What’s Next After a Breast Cancer Diagnosis?

You recently found out you have breast cancer. That's huge news, and no doubt there's a lot swirling around in your head. You might feel a mix of shock and worry to anger and sadness. That’s normal. But you can take steps to move forward. It will help you feel more in control and ready for what's ahead.

  • Get educated. Knowledge is power. The more information you have about what to expect, the more prepared and hopefully less stressed you’ll be. Talk to your health care team about the type and stage of breast cancer you have. Find out about your treatment options and the success rates for each one. Ask about possible side effects. Talk about how your breast cancer and your medical care might affect your lifestyle. If you hunt for information on your own, look for reliable sources. Message boards and support groups are filled with people trying to be helpful. But sometimes the info you hear and read isn't always right.
  • Create a support system. You may feel better talking to other people who have cancer. They're going through the same things you are and share the same feelings. Ask your doctor or search online to find a breast cancer support group. Or you may prefer talking to a close friend or family member, a counselor, or a member of your religious group.  Choose someone you know is a good listener. Talk when you feel like talking.
  • Plan ahead. During your treatment and while you recover, you may need to get help with daily tasks for a little while. Plan for someone to take the kids to school, walk the dog, or go grocery shopping. If you live alone, you may need to move in with someone while you're getting treatment. Friends and family members often want to help but don’t know how. Don’t be afraid to let them know how they can pitch in.
  • Decide what to say to friends and family. If you tell people about your cancer, you give them a chance to help and share their support. Only you know who you feel comfortable telling and when is the right time. Some people may seem uneasy and won't know what to say. But most people will want to comfort you and know how they can help.
  • Think about what to say at work. Again, who you tell about your diagnosis is up to you. You may want to keep your health private from all but your closest co-workers. You might have to take time off or adjust your schedule for treatments. Then, of course, you'll have to talk to your boss or your human resources department to make plans.  See if you can work at home some days. That will give you more energy, especially if you don't feel well. Plan treatments on weekend or late afternoons so you have time to feel better.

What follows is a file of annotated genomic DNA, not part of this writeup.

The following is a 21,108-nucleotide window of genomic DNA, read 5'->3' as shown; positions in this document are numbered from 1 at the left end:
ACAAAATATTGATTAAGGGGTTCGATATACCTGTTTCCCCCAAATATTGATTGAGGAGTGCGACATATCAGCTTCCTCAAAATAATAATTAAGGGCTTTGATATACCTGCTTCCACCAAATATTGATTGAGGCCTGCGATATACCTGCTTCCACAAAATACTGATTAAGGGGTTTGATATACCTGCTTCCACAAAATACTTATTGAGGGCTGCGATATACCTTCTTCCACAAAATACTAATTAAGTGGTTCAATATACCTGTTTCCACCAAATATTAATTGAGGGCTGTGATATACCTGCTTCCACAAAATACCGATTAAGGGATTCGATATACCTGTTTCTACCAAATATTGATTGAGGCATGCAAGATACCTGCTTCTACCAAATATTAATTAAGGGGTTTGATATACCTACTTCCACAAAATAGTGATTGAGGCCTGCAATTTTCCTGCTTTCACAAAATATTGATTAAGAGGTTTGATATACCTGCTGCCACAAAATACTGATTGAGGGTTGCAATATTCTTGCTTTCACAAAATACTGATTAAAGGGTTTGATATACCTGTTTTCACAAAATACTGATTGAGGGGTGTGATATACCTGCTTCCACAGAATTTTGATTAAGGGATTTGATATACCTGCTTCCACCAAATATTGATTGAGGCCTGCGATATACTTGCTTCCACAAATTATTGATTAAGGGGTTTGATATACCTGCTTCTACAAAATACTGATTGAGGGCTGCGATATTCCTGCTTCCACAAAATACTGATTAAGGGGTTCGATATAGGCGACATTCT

• Consider a second opinion. You might feel like you need to hurry and get treatment right away. But it's often a good idea to make sure your diagnosis is right and your treatment plan is on track. Ask your doctor -- or another doctor you trust -- to refer you to a breast cancer specialist. Bring all your medical records so she can get a complete picture of your health. Call your insurance provider. Ask if they will pay for the second office visit. Many do, but see if there's anything special you have to do.

A breast cancer diagnosis will have a big impact on your life. But be proactive now and it will be easier to handle the changes and challenges that may be coming your way.

WebMD Medical Reference Reviewed by Louise Chang, MD on June 14, 2018

Sources

SOURCES:

American Cancer Society: "Making informed treatment decisions," "Questions to Ask My Doctor About Breast Cancer," "Telling your friends and family," "The emotional impact of cancer diagnosis," "Working During Cancer Treatment."

Breastcancer.org: "Getting a Second Opinion."

Cleveland Clinic: "Second Opinions."

National Cancer Institute: "Taking Time: Support for People with Cancer."

WomensHealth.gov: "How to Get a Second Opinion."

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